One day after quarterback Steve McNair announced his retirement and shocked many of his teammates, the Ravens got back to work on the second day of minicamp.
And with an open audition for the starting role, Kyle Boller and Troy Smith began their bids to claim the first-string spot.
Donning bright red versions of their game jerseys, each signal-caller is taking every opportunity to stand out before the Ravens likely select a replacement during next weekend's NFL Draft. There is also the potential of adding another quarterback through free agency.
While head coach John Harbaugh is eager to eventually see a fierce competition, he acknowledges that Boller and Smith have looked solid in practices.
"I think they're hungry. They are guys that feel like they have something to prove," said Harbaugh. "They can do all the things quarterbacks do. It's interesting to see the progress from first practice to third practice, in terms of the huddle and the body language. They're getting confident making the calls now.
"Those two guys are leaders."
Boller has been in this position before. After the Ravens picked him 19th overall in the 2003 draft, Boller started Game 1 of his career and went on to lead the offense for the next three seasons until McNair was acquired in 2006.
Despite 42 career starts, Boller feels that his two-year stint as understudy to the decorated veteran helped him mature into a more-capable starter.
"He's taught me a lot – how to study the game, how to play a lot smoother and not be so frantic and not worry about everything so much," he said. "[He taught me] to relax a little bit."
But Boller is not relaxing when it comes to battling to the top of the depth chart.
"I am just trying to earn a spot on this roster, compete and do everything I can to be the starting quarterback on this team. That's how it goes," explained the six-year veteran. "The best guy is going to be out on this field. All can do is put in, from sun up to sun down, all the work I can do to prepare myself and get ready for the opportunity when it presents itself."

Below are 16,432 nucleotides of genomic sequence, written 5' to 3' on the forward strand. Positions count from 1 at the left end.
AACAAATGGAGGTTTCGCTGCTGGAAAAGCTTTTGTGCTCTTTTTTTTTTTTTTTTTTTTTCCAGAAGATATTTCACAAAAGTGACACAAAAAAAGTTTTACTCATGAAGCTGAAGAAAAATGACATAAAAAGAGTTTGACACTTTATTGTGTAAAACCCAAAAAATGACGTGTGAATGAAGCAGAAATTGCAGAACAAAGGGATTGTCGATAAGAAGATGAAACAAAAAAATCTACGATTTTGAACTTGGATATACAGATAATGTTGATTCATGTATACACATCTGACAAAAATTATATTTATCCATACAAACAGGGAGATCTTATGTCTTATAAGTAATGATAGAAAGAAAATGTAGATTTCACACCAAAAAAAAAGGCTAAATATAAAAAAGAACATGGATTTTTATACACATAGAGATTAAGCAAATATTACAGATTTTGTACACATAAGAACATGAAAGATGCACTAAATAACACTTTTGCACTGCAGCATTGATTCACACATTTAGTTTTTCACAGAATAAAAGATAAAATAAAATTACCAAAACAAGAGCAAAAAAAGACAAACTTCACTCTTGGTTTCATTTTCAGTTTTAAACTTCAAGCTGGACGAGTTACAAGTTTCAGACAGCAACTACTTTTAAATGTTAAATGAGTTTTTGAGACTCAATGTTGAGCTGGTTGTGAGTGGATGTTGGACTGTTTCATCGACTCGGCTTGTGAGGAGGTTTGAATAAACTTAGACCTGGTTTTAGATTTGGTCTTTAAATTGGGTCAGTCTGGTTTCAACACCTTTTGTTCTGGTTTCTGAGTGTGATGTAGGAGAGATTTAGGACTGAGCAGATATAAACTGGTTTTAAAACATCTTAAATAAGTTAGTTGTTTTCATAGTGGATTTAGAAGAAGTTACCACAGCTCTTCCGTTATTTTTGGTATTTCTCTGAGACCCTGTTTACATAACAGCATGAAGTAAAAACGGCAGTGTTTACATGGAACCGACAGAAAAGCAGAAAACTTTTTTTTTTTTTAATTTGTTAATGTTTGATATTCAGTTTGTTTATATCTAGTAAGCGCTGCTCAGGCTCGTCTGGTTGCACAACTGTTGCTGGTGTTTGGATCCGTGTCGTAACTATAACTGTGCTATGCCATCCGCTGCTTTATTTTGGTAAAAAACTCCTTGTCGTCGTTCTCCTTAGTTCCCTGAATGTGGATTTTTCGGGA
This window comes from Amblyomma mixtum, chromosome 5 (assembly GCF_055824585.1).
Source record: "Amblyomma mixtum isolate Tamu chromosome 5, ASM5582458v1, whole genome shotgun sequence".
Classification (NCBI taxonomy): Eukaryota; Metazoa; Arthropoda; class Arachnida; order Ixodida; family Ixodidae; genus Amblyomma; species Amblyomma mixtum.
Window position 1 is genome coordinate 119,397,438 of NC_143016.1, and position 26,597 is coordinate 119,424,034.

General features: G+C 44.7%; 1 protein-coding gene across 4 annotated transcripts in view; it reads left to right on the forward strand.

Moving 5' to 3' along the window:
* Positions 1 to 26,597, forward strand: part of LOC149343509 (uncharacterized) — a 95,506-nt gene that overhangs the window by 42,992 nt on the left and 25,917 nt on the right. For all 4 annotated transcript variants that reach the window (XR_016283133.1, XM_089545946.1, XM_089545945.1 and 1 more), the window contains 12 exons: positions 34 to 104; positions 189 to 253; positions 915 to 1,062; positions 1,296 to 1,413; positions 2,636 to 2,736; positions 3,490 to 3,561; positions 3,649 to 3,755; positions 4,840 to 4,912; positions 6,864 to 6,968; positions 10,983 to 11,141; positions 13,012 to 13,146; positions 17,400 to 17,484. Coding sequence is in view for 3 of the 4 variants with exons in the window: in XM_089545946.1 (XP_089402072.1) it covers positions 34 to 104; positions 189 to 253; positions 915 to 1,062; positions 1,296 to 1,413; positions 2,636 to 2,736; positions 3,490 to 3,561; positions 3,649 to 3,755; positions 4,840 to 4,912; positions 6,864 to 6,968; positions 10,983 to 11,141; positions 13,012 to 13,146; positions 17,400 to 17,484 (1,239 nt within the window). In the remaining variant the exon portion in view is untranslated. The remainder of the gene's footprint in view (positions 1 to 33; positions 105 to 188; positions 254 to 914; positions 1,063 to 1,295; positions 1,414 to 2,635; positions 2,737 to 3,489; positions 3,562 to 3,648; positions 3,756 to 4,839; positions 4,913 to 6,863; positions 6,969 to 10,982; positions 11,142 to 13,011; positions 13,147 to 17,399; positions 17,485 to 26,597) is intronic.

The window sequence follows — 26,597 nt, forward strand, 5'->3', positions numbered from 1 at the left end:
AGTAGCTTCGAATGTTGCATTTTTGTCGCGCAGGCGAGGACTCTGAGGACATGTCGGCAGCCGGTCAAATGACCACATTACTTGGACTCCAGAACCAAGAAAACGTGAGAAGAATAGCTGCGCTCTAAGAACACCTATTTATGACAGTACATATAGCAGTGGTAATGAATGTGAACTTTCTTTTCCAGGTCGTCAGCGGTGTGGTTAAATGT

On the other hand, Smith finds himself with a realistic shot to helm the offense for the first time in his fledgling career. He did start two games late last season when McNair and Boller were both injured, but that spot duty doesn't compare to being the full-timer.
"It helped me a little bit, because now I've got a little taste," said the former Heisman Trophy winner of his live game action. "It's nowhere near real starting quarterback, but a little taste of what's going on out there will definitely help me."
So far, the biggest challenge has been digesting Cam Cameron's prolific offense. Carrying around a massive playbook this early in the offseason is something new to the signal-callers.
The Ravens got a head start on minicamps, as the wideouts and quarterbacks spent time over the past few weeks working on the passing game inside the indoor practice field. At times, that group included McNair.
Now, with No. 9 out of the picture, Harbaugh said the offense will not change. If anything, it will benefit both Boller and Smith in the form of extra practice reps.
"There is a lot on their plate right now," said the coach. "The thing I've been most impressed with is how fast they've been able to operate the offense, because we've done a lot of no-huddle drills. Cam [Cameron] calls them 'thunder drills.' They've operated very quickly, and I think they pressure our defense a little bit with it."
It may be premature to judge whether Boller or Smith is in the lead, but it is obvious that they both recognize the race is on.
"For me and Troy to keep pushing each other back and forth, I think it will only make our offense better – and definitely our team better," said Boller. "I look forward to it. I would like it no other way."